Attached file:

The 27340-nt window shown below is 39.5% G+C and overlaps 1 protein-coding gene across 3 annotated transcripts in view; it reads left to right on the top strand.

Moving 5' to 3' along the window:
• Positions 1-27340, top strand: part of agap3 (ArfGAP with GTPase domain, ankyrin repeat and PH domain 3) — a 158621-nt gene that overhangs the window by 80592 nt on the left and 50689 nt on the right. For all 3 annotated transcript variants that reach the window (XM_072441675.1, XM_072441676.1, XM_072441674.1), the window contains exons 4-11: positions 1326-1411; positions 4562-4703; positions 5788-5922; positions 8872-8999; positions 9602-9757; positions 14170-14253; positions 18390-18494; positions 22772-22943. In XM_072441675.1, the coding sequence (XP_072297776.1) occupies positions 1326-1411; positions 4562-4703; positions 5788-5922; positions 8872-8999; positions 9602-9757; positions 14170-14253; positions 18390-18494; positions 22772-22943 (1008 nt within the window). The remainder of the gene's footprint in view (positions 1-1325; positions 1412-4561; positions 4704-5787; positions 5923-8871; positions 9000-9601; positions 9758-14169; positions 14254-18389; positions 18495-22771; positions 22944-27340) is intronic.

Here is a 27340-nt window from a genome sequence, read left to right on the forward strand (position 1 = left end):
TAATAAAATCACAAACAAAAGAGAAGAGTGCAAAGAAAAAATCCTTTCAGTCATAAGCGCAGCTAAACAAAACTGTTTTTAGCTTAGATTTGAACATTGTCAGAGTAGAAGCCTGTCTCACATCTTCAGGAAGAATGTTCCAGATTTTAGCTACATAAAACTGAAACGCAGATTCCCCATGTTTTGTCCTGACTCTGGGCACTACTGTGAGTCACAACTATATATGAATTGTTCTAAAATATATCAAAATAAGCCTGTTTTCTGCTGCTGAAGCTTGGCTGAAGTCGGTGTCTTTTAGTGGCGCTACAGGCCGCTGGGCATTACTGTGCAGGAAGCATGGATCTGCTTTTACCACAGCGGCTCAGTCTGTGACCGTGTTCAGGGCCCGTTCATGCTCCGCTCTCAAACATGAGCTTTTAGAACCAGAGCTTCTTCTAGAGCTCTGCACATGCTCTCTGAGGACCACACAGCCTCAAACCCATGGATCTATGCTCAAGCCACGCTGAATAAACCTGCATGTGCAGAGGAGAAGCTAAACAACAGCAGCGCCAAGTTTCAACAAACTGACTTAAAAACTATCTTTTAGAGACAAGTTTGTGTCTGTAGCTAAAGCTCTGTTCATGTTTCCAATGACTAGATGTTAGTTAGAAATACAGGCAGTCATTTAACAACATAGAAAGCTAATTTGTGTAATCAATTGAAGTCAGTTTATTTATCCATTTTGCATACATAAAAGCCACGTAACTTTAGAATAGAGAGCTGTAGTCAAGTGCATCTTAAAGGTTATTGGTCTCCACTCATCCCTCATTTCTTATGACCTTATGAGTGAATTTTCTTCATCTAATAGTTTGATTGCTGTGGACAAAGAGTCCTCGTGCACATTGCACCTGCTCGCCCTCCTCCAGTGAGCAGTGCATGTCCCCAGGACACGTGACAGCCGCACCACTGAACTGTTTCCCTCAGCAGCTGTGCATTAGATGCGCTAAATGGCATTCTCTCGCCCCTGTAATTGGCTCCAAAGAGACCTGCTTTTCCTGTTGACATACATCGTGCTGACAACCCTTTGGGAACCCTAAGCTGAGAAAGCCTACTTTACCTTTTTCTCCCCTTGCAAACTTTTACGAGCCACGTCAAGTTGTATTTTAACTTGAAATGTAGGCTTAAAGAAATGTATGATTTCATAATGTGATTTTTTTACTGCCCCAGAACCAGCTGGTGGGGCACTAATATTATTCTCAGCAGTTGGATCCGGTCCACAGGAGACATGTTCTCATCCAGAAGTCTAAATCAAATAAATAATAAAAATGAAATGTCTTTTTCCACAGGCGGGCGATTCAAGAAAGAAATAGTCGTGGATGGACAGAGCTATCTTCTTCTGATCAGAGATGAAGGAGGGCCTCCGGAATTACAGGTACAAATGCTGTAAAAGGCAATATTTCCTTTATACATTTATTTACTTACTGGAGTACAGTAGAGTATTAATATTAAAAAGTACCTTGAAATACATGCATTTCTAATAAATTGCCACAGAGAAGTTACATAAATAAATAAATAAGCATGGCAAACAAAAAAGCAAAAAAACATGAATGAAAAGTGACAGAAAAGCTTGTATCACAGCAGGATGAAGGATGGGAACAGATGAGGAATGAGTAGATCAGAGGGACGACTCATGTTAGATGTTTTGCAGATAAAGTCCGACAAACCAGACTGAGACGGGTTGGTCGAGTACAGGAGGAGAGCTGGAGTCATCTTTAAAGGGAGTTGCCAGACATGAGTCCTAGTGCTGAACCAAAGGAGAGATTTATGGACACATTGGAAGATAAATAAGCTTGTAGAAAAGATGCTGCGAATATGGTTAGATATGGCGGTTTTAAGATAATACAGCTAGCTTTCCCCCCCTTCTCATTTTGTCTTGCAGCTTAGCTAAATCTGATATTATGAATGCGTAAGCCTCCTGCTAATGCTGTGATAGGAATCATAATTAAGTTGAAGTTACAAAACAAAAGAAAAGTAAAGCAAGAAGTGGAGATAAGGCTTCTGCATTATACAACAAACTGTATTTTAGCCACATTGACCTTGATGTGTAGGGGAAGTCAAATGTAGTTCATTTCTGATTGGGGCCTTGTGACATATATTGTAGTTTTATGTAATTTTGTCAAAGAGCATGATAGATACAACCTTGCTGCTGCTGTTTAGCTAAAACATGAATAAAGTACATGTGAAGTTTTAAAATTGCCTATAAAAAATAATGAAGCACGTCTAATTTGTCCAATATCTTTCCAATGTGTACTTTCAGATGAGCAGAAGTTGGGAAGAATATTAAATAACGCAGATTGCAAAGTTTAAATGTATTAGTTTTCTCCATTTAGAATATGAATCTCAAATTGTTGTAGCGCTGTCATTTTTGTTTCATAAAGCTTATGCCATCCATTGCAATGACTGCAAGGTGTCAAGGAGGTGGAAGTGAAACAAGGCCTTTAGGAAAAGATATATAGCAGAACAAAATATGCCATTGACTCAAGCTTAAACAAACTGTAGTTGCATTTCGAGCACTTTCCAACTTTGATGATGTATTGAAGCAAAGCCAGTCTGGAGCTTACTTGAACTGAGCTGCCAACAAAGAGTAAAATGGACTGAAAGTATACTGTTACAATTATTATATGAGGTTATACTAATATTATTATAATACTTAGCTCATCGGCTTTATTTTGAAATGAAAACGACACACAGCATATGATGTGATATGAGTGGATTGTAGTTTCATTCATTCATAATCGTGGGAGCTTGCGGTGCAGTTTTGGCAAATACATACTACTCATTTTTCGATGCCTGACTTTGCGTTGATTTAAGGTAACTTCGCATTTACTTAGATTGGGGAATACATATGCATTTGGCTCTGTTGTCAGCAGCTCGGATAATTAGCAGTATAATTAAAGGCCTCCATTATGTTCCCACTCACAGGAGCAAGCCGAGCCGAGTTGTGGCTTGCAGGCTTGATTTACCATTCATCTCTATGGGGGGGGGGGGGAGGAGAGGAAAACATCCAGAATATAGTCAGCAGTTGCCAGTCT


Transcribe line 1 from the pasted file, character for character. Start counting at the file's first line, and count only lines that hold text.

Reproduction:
The 27340-nt window shown below is 39.5% G+C and overlaps 1 protein-coding gene across 3 annotated transcripts in view; it reads left to right on the top strand.